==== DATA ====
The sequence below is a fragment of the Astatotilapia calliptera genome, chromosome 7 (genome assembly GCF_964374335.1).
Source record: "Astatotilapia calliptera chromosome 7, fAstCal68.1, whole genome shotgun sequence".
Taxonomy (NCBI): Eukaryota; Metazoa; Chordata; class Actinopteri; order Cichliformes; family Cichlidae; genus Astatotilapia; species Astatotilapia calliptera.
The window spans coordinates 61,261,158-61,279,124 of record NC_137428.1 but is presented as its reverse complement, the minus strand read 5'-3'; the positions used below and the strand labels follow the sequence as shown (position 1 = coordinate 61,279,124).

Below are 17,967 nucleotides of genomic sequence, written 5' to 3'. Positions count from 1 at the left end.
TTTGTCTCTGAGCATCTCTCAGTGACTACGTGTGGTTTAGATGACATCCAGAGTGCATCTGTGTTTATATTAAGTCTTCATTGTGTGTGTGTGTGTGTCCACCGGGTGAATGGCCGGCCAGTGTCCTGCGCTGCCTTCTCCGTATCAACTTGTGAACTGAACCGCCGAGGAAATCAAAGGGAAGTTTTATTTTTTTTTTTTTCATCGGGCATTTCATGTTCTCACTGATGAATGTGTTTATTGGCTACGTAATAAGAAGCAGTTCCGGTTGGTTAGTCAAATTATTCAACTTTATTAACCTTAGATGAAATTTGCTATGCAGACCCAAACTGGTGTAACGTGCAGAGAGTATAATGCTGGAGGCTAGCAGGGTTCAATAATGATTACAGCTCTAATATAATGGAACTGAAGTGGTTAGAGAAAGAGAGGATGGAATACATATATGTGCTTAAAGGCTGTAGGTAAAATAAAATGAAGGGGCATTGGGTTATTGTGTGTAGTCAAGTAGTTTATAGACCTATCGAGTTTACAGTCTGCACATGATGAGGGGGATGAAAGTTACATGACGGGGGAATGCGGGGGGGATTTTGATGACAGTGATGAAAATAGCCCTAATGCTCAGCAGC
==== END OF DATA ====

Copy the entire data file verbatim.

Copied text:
The sequence below is a fragment of the Astatotilapia calliptera genome, chromosome 7 (genome assembly GCF_964374335.1).
Source record: "Astatotilapia calliptera chromosome 7, fAstCal68.1, whole genome shotgun sequence".
Taxonomy (NCBI): Eukaryota; Metazoa; Chordata; class Actinopteri; order Cichliformes; family Cichlidae; genus Astatotilapia; species Astatotilapia calliptera.
The window spans coordinates 61,261,158-61,279,124 of record NC_137428.1 but is presented as its reverse complement, the minus strand read 5'-3'; the positions used below and the strand labels follow the sequence as shown (position 1 = coordinate 61,279,124).

Below are 17,967 nucleotides of genomic sequence, written 5' to 3'. Positions count from 1 at the left end.
TTTGTCTCTGAGCATCTCTCAGTGACTACGTGTGGTTTAGATGACATCCAGAGTGCATCTGTGTTTATATTAAGTCTTCATTGTGTGTGTGTGTGTGTCCACCGGGTGAATGGCCGGCCAGTGTCCTGCGCTGCCTTCTCCGTATCAACTTGTGAACTGAACCGCCGAGGAAATCAAAGGGAAGTTTTATTTTTTTTTTTTTCATCGGGCATTTCATGTTCTCACTGATGAATGTGTTTATTGGCTACGTAATAAGAAGCAGTTCCGGTTGGTTAGTCAAATTATTCAACTTTATTAACCTTAGATGAAATTTGCTATGCAGACCCAAACTGGTGTAACGTGCAGAGAGTATAATGCTGGAGGCTAGCAGGGTTCAATAATGATTACAGCTCTAATATAATGGAACTGAAGTGGTTAGAGAAAGAGAGGATGGAATACATATATGTGCTTAAAGGCTGTAGGTAAAATAAAATGAAGGGGCATTGGGTTATTGTGTGTAGTCAAGTAGTTTATAGACCTATCGAGTTTACAGTCTGCACATGATGAGGGGGATGAAAGTTACATGACGGGGGAATGCGGGGGGGATTTTGATGACAGTGATGAAAATAGCCCTAATGCTCAGCAGC